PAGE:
Development must be sustainable and equitable at its core: M S Swaminathan
June 20, 2018: World renowned agricultural scientist Professor M S Swaminathan, who epitomised the principle that agricultural science and policy must be beneficial to farmers, was conferred a D.Lit degree by ITM University, Gwalior on Wednesday at the M S Swaminathan Research Foundation
In his acceptance speech, Professor Swaminathan expressed happiness that ITM University had produced 1,000 agricultural degree holders and said it was important that the core of that learning include the dimensions of equity and ethics.
Speaking of equity, the Professor mentioned the example of Switzerland as one to emulate. The Switzerland government’s Patents’ Trust had bought the patent for the golden rice variety and distributed it free of cost or at a nominal charge to developing countries. “It is a model to be emulated, as development must reach everyone,” he said.
“This is the decade of sustainable development and sustainable agriculture (as designated by the United Nations). Sustainable agriculture has four components—conservation, cultivation, commerce and consumption,” said Professor Swaminathan, adding that it must include the dimensions of gender equality, social equity, economics and ethics to remain sustainable.
Echoing the professor’s words, Dr T Ramasami, Former Secretary, Department of Science and Technology (DST), Government of India, said, “Science needs to deliver value to the people”. Stating that the work of scientists could be classified into three—passion driven, power driven and people centric, he extolled the people-centric science that professor Swaminathan and his foundation has practiced throughout the decades.
Recalling how the Department of Science and Technology of the Indian government came into existence only after the success of the green revolution, Dr Ramasami praised Professor Swaminathan as not just a great scientist but a great statesman who connected research and development with the farm.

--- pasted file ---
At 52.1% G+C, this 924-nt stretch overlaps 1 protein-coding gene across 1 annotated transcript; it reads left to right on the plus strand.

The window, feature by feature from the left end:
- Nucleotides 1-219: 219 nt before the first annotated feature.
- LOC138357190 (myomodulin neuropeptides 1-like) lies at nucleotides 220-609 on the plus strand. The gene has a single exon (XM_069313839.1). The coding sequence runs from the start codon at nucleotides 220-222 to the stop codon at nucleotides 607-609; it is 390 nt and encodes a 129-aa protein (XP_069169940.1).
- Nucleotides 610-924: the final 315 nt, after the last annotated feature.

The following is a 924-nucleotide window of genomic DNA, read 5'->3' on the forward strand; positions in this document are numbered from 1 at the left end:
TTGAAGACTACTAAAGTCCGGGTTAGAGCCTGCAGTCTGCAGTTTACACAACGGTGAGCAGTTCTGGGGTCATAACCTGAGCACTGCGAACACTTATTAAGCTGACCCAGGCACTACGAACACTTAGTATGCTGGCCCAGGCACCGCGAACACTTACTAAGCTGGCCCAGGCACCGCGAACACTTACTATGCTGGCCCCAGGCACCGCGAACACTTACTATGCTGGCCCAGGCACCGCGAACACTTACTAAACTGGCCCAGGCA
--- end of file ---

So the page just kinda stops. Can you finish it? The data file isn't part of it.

Speaking about the state of farmers in India, Dr Ramasami said, “The per capita income of farmers was as high as three times that of the national average in the 1940s but in 2017, when 51 per cent of the population is engaged in farming, is as low as 48 per cent of the national average. Therefore it is extremely important that agricultural education focuses on ensuring farmers’ incomes meet at least the national average.”
Quoting former President Abdul Kalam, he said, “A dream is not the thing you see in your sleep but is that thing that doesn’t let you sleep,” and added, “We must look at M S Swaminathan as a role model to emulate and jot just as an icon.”
Dr Kamal Kant Dwivedi, vice-chancellor of ITM University, who presented the degree and the citation to Professor Swaminathan called him “one of the living legendary scientists of the world and an acclaimed father of economic ecology, who propagated the novel idea of non-violence to nature.” He said he was honoured to present the degree to the professor who already holds as many as 83 honoris causa degrees, of which 24 are from international institutions.
M S Swaminathan Research Foundation (MSSRF) established in 1988 is a not-for-profit trust. MSSRF was envisioned and founded by Professor M S Swaminathan, agriculture scientist with proceeds from the First World Food Prize that he received in 1987.